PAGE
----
Bunnies board, players, officials and sacked coach all deserve share of blame game after Demetriou’s demise


Jason Demetriou is no longer South Sydney coach but while he made a dignified exit there are plenty of other people at the club who can’t hold their head up high after one of the ham-fisted treatment dished out. 

After the board met for more than three hours on Tuesday morning and then reconvened in the evening so chairman Nick Pappas could zoom in from the UK, the club finally made a call on Demetriou.

This was after weeks of leaks, denials, back-stabbing and face-saving from the officials who have undermined the coach and any chance he had of turning the team around following their dreadful start to the season. 

It’s not quite a Greek tragedy, the treatment of Pappas’ board for Demetriou is more like a comedy of errors.

Not that Demetriou is blameless for the mess that Souths are in – he has presided over a team that tumbled from the top of the ladder midway through last season that missed the finals and is firmly rooted to the bottom rung in 2024 after just one win in seven starts, an unconvincing narrow triumph on Good Friday over the Bulldogs before they had hit their stride. 

They have been beset by injuries, particularly in the second half of last season and the early stages of this one, but that is no excuse for their dramatic fall from grace.

As he made his way through the media scrum that had blood in the nostrils outside the club’s Heffron Park training base early on Tuesday afternoon, Demetriou took the high road by admitting “it’s a big club, we’re not performing, so questions have to be asked”.

Assistant coach Ben Hornby now faces the gargantuan task of getting the team in some kind of state to be competitive against premiers Penrith at Accor Stadium on Thursday night with just the captain’s run on Wednesday at the helm beforehand.

Hornby has been viewed as a future coach since early in his career at the Dragons and he will leave no stone unturned, just as he did during his playing days but he will need to be a miracle worker to get a win first up. 

Whenever a coach gets shown the door mid-season, the race to apportion blame is a speedy process. The board members have sacrificed the coach, the players should take plenty of responsibility while the executives who have overseen the past few years in particular have figurative blood on their hands as well.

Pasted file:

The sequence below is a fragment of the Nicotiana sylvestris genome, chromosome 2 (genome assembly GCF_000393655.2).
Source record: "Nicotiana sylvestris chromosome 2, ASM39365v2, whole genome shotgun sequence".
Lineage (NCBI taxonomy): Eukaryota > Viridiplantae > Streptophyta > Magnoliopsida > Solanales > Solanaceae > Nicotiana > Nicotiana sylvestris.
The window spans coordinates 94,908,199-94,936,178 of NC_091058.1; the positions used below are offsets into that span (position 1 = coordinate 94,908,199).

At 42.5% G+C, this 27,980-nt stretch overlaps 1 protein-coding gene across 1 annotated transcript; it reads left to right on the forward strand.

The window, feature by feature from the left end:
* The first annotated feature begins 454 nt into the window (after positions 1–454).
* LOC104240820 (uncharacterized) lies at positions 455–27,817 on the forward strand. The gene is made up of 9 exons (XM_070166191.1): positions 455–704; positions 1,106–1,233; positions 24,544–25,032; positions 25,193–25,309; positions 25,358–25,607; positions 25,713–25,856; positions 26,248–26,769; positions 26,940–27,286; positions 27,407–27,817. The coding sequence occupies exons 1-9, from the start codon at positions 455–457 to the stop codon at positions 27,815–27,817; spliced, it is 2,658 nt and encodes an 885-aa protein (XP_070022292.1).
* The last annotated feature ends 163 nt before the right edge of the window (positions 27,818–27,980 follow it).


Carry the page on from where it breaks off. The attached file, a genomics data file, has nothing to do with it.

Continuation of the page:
Demetriou took over from Bennett after the 2021 Grand Final loss to Penrith as part of a succession plan which was put in place when they had both headed south from Brisbane three years earlier. 

Rabbitohs coach Jason Demetriou. (Photo by Matt King/Getty Images)

The first problem for Demetriou was that he was inheriting a team that had already made the decision to let club legend Adam Reynolds take up a more lucrative and longer term offer from Brisbane. 

Anyone who saw the way Reynolds guided the team all the way to the decider, while higher profile teammate Latrell Mitchell was out suspended, could tell you there and then that the little Rabbitoh in the No.7 jersey was their most important player. 

Stories were leaked that he was breaking down at a rapid rate. While he has missed a few games here and there at the Broncos, he managed 20 in his first season and 23 last year as he once again was the most important player in guiding younger, fitter and more athletic teammates exactly where they need to be on the park.

Rugby league is a brutally physical sport but speed between the ears will often outweigh athletic prowess. 

The decision to put their faith in young playmaker Lachlan Ilias was misguided, if you want to be polite, or downright foolish. They were putting an L-plater in the driver’s seat for a high-octane team that needed to be steered in the right direction by an experienced hand. 

As great as Mitchell, Cody Walker and Damien Cook can be, they are at their best when they can defer the chief playmaking duties to a true on-field general, not think that they have to take over because they can’t trust the newbie.